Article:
On Thursday Phoebe had her t-cells collected and the photo below shows her sleeping through this procedure.  Her blood was removed from one line, then separated to take out the t-cells, and the rest of her blood was put back in through her other line. She was able to collect enough cells on one day, which is good news, and meant that her femoral line was removed and she was restarted on steroids.

The t-cells should be on their way to Philadelphia. 

As I write this plans are being made to bring Jon and Phoebe back to Ottawa. She will be readmitted to CHEO as she is still very much in the acute phase of all of this and her electrolytes, among other things, have to be closely monitored, but we have a plan and we are moving forward.

Part of this plan is to wait and see. Wait to see how Phoebe's t-cells grow in the lab in Philadelphia, and whether or not she will be eligible for the trial. The concern right now rests in the fact that she has had steroids, something that was unavoidable due to the rapidly growing mass in her pelvis, but the doctors in Philadelphia are not sure if her t-cells will grow as they need to given the steroids.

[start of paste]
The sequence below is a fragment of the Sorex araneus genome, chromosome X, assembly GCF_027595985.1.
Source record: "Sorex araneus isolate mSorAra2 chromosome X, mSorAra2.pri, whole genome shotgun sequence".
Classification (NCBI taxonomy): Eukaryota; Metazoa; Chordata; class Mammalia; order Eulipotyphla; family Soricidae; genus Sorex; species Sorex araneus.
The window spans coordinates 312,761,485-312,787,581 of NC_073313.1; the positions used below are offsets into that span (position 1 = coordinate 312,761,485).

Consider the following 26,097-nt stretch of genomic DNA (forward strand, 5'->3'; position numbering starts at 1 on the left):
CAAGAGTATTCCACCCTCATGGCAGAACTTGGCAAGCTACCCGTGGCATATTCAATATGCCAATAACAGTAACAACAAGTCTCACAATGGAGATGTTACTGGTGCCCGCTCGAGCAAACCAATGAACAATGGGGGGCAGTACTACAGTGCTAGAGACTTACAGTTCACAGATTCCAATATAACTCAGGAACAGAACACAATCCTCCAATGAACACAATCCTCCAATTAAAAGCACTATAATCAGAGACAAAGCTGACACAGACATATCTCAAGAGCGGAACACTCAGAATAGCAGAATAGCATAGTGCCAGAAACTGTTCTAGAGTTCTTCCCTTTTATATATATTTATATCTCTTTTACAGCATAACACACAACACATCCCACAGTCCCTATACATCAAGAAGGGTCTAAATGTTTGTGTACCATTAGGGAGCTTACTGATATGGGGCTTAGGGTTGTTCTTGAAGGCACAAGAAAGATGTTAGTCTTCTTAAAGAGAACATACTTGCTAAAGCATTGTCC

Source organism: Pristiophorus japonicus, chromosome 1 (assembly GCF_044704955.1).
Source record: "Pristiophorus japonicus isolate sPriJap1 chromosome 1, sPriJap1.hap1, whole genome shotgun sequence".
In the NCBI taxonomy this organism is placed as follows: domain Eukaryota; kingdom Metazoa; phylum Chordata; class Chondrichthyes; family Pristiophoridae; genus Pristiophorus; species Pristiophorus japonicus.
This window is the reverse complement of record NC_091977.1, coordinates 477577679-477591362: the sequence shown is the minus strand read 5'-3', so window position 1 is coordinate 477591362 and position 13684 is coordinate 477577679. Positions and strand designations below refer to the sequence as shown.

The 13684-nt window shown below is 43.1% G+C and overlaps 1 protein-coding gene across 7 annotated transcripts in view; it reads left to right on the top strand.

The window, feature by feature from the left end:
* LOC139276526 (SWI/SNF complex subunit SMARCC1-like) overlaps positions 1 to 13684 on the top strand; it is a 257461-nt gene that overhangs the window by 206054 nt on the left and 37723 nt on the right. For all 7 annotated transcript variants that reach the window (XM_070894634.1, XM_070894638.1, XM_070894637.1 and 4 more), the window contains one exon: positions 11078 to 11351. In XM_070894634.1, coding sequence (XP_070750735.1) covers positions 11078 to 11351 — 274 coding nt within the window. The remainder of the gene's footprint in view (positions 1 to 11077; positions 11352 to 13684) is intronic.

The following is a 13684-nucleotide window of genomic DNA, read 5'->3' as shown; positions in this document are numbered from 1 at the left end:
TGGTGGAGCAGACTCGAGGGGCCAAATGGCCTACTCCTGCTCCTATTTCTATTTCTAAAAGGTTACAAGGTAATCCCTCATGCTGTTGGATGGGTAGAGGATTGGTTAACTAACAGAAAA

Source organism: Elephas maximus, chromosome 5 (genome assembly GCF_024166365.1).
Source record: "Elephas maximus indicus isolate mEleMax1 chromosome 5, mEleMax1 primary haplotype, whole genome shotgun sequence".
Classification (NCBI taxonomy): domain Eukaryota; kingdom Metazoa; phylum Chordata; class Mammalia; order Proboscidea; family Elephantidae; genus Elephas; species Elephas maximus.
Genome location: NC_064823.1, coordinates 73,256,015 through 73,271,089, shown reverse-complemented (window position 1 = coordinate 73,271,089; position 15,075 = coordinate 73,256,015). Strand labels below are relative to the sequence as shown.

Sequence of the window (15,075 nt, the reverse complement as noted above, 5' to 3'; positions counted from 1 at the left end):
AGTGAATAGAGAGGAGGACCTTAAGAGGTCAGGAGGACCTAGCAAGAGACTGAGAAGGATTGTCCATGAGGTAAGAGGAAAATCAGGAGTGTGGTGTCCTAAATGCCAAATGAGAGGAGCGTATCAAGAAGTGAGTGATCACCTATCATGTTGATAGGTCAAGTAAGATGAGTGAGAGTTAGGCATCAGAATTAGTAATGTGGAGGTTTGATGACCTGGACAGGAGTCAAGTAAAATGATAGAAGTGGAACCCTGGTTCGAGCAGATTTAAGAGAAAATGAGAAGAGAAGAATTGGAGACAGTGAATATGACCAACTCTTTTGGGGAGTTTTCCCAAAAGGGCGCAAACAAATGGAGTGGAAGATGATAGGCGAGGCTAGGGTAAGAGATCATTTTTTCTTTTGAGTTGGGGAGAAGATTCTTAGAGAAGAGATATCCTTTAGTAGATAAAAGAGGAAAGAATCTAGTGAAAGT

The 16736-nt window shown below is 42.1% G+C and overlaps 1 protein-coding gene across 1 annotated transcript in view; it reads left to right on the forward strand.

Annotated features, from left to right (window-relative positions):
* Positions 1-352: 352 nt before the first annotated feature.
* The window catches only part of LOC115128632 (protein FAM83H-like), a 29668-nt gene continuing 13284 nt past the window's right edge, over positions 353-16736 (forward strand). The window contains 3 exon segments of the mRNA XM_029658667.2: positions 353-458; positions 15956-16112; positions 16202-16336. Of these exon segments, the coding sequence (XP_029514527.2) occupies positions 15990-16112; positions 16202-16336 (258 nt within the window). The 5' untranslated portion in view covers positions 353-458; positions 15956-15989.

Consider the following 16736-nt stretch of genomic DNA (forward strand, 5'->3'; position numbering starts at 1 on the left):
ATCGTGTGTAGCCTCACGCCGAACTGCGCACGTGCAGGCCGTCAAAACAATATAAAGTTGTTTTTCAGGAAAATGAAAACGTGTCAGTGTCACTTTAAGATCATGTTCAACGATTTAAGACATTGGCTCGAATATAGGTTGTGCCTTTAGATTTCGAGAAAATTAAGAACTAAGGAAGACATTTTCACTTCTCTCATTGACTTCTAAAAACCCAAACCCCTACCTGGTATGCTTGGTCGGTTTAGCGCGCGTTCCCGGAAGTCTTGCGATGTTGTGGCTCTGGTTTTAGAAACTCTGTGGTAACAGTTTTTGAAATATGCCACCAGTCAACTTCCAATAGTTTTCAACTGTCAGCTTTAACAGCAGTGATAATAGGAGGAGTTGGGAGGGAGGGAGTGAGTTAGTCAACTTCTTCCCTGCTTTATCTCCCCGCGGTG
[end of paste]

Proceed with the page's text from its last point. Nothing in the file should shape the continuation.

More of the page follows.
We are taking things one day at a time and following the advice of Phoebe's many wonderful doctors. The plan in terms of treatment right now seems to be to give lower doses of chemotherapy, to hopefully shrink the mass and manage her disease while we wait to hear about one or both of these clinical trials. In the words of Phoebe's doctor at SickKids, high dose chemotherapy will not cure her and he is concerned both about how this would affect her eligibility for innovative and hopefully curative therapy, but also about the fact that to give her body more chemo in high doses, could possibly do a lot of harm.

The trial in Philadelphia, he said, is promising as the goal is to harness the power of Phoebe's immune system to kill Leukemia cells and if it is successful it has the ability to essentially vaccinate Phoebe against her cancer. It will use an inactivated form of the HIV virus to alter the immune system and train it to find and kill Leukemia cells. It is innovative and very promising research and we are very lucky to have it as an option.